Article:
Dolls’ House Update: Cats and Sofas

Work on the dolls’ house project has been slow of late.  Lack of time continues to be an issue, but my own crapness also plays a role.  Working on the dolls’ house requires craft skills.  You need patience, manual dexterity and skills in analytical planning.  I seem to possess none of these traits.

The house is now erected and mostly decorated, and my lack of skill is apparent.  There are air bulges in the wallpaper.  The floors sag, and I have no idea why, or how to fix them.  None of the corners align properly, and the thing just generally looks lopsided.

I continue to attend monthly meetings of my dolls’ house club – though admittedly I tend to make less than half of them every year.  I was hoping to pick up tips.  However, everyone else there seems to be so much better at this sort of stuff than I am, and the kind of tips I need are so basic that it never seems to occur to anyone that I might not know how to do this sort of stuff.  I guess it’s kind of like joining a football team – there will be an assumption that anyone wanting to join the team already knows how to play the game, and I come in not even knowing you’re supposed to kick the ball.

However, in spite of the house not being finished yet I have been collecting various bits of furniture over the years.  Yesterday my dolls’ house club went on an excursion to the Miniatura show in Birmingham.  We’ve done this before, and it always feels a bit like a school field trip.  We all meet at the allocated meeting point at 8:30am, armed with packed lunches.  We board the mini-bus and go off on a jolly trip to the show, and at the end of the day we are dropped off again, tired and happy.

The Miniatura show is full of wondrous things.  Most of the vendors are dolls’ house enthusiasts who enjoy making tiny accessories and selling them on – everything you could possibly want for your house you can generally find there, from scaled-down tins of beans and chocolate bars to actual working dolls’ house sized television sets.  Every period is catered for.  Most people seem to prefer their dolls’ house to be nostalgic – Victorian or Tudor period, say.  Mine is contemporary.  Contemporary accessories can be found, but are not as popular.  Generally my experience has been if you browse a show and see something you like, buy it then and there because you never know when you’ll see it again.  On this latest trip to Miniatura I found a black leather sofa and matching armchairs that I thought would look perfect in my house.  So I bought them.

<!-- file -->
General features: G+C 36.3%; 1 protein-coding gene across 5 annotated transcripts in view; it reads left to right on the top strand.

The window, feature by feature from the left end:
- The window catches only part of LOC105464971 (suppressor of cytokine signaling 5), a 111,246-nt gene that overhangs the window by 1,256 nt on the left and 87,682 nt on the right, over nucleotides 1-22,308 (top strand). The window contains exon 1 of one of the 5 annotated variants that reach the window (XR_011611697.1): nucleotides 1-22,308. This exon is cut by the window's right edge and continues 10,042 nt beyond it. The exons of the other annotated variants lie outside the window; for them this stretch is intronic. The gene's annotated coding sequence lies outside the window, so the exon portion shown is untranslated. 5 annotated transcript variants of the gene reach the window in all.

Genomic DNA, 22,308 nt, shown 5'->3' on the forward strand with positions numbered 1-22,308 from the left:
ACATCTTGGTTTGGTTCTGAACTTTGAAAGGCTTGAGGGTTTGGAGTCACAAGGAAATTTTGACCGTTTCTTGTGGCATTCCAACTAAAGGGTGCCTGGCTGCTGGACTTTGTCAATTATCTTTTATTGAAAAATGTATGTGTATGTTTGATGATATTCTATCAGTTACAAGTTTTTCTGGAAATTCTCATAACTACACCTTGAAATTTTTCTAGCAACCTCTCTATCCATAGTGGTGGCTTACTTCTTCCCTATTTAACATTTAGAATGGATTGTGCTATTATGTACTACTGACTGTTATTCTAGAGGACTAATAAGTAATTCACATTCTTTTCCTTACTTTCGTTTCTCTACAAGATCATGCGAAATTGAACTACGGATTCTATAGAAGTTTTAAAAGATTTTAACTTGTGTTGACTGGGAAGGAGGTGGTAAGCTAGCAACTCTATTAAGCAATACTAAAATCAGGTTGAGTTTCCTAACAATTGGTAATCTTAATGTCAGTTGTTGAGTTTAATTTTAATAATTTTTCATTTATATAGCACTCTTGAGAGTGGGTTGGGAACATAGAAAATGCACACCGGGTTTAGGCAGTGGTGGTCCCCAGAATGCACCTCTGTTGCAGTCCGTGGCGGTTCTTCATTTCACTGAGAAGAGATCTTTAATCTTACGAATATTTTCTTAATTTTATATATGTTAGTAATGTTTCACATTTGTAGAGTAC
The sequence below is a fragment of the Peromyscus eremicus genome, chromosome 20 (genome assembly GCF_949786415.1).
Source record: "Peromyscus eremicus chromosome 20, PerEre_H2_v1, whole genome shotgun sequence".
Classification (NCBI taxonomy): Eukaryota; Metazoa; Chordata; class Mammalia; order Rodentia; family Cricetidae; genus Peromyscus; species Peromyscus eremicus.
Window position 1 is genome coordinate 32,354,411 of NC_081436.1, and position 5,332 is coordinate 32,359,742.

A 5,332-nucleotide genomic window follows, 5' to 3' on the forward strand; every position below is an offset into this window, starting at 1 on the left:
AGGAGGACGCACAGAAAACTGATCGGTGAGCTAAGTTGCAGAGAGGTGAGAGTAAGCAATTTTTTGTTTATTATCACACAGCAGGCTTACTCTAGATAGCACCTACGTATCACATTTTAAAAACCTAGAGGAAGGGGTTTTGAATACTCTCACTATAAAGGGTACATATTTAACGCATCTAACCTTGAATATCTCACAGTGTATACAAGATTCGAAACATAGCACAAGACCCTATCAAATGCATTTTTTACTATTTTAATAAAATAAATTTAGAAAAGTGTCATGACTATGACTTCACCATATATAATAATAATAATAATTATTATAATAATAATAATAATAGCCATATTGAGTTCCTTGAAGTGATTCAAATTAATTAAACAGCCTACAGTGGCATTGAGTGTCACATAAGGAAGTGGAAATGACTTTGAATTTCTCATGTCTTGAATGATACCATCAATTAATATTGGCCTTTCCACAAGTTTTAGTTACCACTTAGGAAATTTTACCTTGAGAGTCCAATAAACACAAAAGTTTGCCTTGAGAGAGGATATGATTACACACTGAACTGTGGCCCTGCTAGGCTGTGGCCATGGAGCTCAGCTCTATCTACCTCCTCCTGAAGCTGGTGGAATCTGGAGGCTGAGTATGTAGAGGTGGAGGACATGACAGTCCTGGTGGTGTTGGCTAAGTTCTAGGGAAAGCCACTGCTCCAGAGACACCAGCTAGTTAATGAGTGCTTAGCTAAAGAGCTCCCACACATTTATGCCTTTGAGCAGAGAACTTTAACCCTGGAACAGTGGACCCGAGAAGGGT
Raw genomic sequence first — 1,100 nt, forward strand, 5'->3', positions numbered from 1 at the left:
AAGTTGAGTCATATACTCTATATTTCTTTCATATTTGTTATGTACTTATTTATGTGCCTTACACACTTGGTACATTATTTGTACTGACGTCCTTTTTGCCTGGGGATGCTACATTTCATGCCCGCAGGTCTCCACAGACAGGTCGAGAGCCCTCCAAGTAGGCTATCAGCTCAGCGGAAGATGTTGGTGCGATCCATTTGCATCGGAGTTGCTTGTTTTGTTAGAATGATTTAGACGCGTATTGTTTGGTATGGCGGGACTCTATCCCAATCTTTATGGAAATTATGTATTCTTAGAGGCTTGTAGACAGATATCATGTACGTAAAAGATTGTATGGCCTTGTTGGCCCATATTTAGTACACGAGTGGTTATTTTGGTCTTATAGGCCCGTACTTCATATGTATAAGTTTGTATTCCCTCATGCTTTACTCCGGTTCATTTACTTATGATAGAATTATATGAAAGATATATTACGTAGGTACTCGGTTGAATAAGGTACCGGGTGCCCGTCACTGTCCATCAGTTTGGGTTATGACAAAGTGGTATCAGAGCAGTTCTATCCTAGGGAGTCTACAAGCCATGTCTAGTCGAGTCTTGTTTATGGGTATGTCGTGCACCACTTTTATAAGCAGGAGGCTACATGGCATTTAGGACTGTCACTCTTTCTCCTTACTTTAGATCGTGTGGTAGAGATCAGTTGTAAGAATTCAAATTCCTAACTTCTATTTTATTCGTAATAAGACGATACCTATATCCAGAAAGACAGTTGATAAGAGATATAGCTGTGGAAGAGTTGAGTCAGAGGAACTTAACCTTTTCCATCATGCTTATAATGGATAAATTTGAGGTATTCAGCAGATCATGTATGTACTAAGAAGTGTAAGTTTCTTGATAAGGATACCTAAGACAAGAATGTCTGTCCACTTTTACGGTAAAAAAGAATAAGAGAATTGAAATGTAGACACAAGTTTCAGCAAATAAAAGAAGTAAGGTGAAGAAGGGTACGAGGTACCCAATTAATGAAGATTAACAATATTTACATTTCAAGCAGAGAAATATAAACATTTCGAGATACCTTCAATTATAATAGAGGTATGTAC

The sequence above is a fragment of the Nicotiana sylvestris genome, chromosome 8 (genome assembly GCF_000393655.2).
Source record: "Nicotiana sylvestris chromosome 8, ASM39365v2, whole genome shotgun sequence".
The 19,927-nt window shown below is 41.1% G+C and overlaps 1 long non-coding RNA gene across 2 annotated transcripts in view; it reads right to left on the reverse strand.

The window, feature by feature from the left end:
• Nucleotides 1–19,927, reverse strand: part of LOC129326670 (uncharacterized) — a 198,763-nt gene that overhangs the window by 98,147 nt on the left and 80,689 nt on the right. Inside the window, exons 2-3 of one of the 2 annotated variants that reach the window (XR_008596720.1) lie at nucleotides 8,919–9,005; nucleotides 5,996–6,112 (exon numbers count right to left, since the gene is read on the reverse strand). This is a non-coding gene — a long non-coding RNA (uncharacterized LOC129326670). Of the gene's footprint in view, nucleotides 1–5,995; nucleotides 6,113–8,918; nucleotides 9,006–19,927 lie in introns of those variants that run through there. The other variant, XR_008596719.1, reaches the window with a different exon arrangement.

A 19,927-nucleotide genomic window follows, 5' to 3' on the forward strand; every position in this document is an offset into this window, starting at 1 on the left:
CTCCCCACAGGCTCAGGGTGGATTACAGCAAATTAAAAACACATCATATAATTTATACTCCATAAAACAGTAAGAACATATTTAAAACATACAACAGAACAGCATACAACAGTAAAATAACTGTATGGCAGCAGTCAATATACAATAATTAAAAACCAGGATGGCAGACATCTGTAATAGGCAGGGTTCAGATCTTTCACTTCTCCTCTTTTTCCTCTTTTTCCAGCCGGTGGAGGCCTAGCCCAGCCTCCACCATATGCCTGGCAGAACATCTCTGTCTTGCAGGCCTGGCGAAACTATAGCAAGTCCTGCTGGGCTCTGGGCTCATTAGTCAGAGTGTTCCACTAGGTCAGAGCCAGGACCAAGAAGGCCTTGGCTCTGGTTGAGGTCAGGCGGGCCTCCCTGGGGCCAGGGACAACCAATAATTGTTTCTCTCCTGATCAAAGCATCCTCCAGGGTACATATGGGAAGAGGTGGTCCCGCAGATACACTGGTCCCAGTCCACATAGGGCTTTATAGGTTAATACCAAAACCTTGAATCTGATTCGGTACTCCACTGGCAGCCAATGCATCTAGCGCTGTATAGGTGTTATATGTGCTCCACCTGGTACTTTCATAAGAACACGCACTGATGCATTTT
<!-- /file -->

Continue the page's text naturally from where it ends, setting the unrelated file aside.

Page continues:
Dolls' house living room, with furniture to date

Dolls’ house living room, with furniture to date

I have set them up in my dolls’ house living room, along with the flat screen TV I bought at a previous show.  The furniture is looking pretty good, but the room itself is not yet finished.  If you look closely at the top right-hand corner of the picture you will see one of my mistakes.  When I put up the coving on the ceiling, I sawed the wood straight across and glued it in place, before realising that I should have cut it at an angle, in order to fit the coving along the back panel that makes up the back wall of the house.  And then I couldn’t take it off without pulling off all the wall and ceiling paper, and that took a long time to affix.  It’s the sort of mistake I typically make in this project because I really have no idea what I’m doing, and I’m still not sure how I’m going to fix it.